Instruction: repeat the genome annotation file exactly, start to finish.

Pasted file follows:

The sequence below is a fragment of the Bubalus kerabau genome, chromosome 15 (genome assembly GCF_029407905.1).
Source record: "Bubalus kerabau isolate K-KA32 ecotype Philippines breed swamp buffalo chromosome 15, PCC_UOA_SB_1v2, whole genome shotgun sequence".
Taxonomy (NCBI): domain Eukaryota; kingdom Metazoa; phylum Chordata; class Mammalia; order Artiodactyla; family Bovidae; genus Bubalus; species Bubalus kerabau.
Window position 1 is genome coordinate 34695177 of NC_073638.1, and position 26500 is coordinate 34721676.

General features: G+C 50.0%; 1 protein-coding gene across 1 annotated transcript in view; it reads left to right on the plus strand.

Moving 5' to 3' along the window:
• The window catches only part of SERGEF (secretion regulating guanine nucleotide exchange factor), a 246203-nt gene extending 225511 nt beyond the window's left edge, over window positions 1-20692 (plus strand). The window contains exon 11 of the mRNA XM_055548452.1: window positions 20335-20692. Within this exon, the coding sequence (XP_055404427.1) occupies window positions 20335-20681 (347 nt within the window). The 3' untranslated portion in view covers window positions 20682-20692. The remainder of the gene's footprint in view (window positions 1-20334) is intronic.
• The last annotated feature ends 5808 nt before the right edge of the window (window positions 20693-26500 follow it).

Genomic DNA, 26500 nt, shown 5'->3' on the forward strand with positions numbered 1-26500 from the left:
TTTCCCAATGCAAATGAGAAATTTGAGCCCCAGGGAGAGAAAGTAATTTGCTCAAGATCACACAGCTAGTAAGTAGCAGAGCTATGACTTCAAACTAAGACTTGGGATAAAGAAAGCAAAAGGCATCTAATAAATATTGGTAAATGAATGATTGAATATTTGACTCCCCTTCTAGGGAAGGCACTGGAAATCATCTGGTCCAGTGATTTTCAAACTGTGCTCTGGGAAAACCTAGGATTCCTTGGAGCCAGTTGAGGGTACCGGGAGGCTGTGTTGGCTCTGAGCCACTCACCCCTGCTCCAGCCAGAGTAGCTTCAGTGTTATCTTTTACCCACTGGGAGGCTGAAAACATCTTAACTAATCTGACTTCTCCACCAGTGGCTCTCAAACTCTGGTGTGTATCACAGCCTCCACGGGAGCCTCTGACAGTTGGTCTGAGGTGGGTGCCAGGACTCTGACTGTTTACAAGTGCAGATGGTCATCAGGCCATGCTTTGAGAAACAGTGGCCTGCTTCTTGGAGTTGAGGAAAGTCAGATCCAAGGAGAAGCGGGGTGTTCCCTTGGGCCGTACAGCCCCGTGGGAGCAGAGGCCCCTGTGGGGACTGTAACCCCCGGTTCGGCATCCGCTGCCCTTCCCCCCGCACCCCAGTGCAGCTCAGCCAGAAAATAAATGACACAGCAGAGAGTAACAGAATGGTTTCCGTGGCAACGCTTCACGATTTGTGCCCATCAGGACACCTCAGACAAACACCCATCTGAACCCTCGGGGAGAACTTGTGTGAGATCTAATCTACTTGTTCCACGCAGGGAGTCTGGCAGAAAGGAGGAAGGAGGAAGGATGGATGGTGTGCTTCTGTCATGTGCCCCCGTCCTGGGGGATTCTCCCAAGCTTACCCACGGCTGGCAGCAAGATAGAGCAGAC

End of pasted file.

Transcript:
The sequence below is a fragment of the Bubalus kerabau genome, chromosome 15 (genome assembly GCF_029407905.1).
Source record: "Bubalus kerabau isolate K-KA32 ecotype Philippines breed swamp buffalo chromosome 15, PCC_UOA_SB_1v2, whole genome shotgun sequence".
Taxonomy (NCBI): domain Eukaryota; kingdom Metazoa; phylum Chordata; class Mammalia; order Artiodactyla; family Bovidae; genus Bubalus; species Bubalus kerabau.
Window position 1 is genome coordinate 34695177 of NC_073638.1, and position 26500 is coordinate 34721676.

General features: G+C 50.0%; 1 protein-coding gene across 1 annotated transcript in view; it reads left to right on the plus strand.

Moving 5' to 3' along the window:
• The window catches only part of SERGEF (secretion regulating guanine nucleotide exchange factor), a 246203-nt gene extending 225511 nt beyond the window's left edge, over window positions 1-20692 (plus strand). The window contains exon 11 of the mRNA XM_055548452.1: window positions 20335-20692. Within this exon, the coding sequence (XP_055404427.1) occupies window positions 20335-20681 (347 nt within the window). The 3' untranslated portion in view covers window positions 20682-20692. The remainder of the gene's footprint in view (window positions 1-20334) is intronic.
• The last annotated feature ends 5808 nt before the right edge of the window (window positions 20693-26500 follow it).

Genomic DNA, 26500 nt, shown 5'->3' on the forward strand with positions numbered 1-26500 from the left:
TTTCCCAATGCAAATGAGAAATTTGAGCCCCAGGGAGAGAAAGTAATTTGCTCAAGATCACACAGCTAGTAAGTAGCAGAGCTATGACTTCAAACTAAGACTTGGGATAAAGAAAGCAAAAGGCATCTAATAAATATTGGTAAATGAATGATTGAATATTTGACTCCCCTTCTAGGGAAGGCACTGGAAATCATCTGGTCCAGTGATTTTCAAACTGTGCTCTGGGAAAACCTAGGATTCCTTGGAGCCAGTTGAGGGTACCGGGAGGCTGTGTTGGCTCTGAGCCACTCACCCCTGCTCCAGCCAGAGTAGCTTCAGTGTTATCTTTTACCCACTGGGAGGCTGAAAACATCTTAACTAATCTGACTTCTCCACCAGTGGCTCTCAAACTCTGGTGTGTATCACAGCCTCCACGGGAGCCTCTGACAGTTGGTCTGAGGTGGGTGCCAGGACTCTGACTGTTTACAAGTGCAGATGGTCATCAGGCCATGCTTTGAGAAACAGTGGCCTGCTTCTTGGAGTTGAGGAAAGTCAGATCCAAGGAGAAGCGGGGTGTTCCCTTGGGCCGTACAGCCCCGTGGGAGCAGAGGCCCCTGTGGGGACTGTAACCCCCGGTTCGGCATCCGCTGCCCTTCCCCCCGCACCCCAGTGCAGCTCAGCCAGAAAATAAATGACACAGCAGAGAGTAACAGAATGGTTTCCGTGGCAACGCTTCACGATTTGTGCCCATCAGGACACCTCAGACAAACACCCATCTGAACCCTCGGGGAGAACTTGTGTGAGATCTAATCTACTTGTTCCACGCAGGGAGTCTGGCAGAAAGGAGGAAGGAGGAAGGATGGATGGTGTGCTTCTGTCATGTGCCCCCGTCCTGGGGGATTCTCCCAAGCTTACCCACGGCTGGCAGCAAGATAGAGCAGAC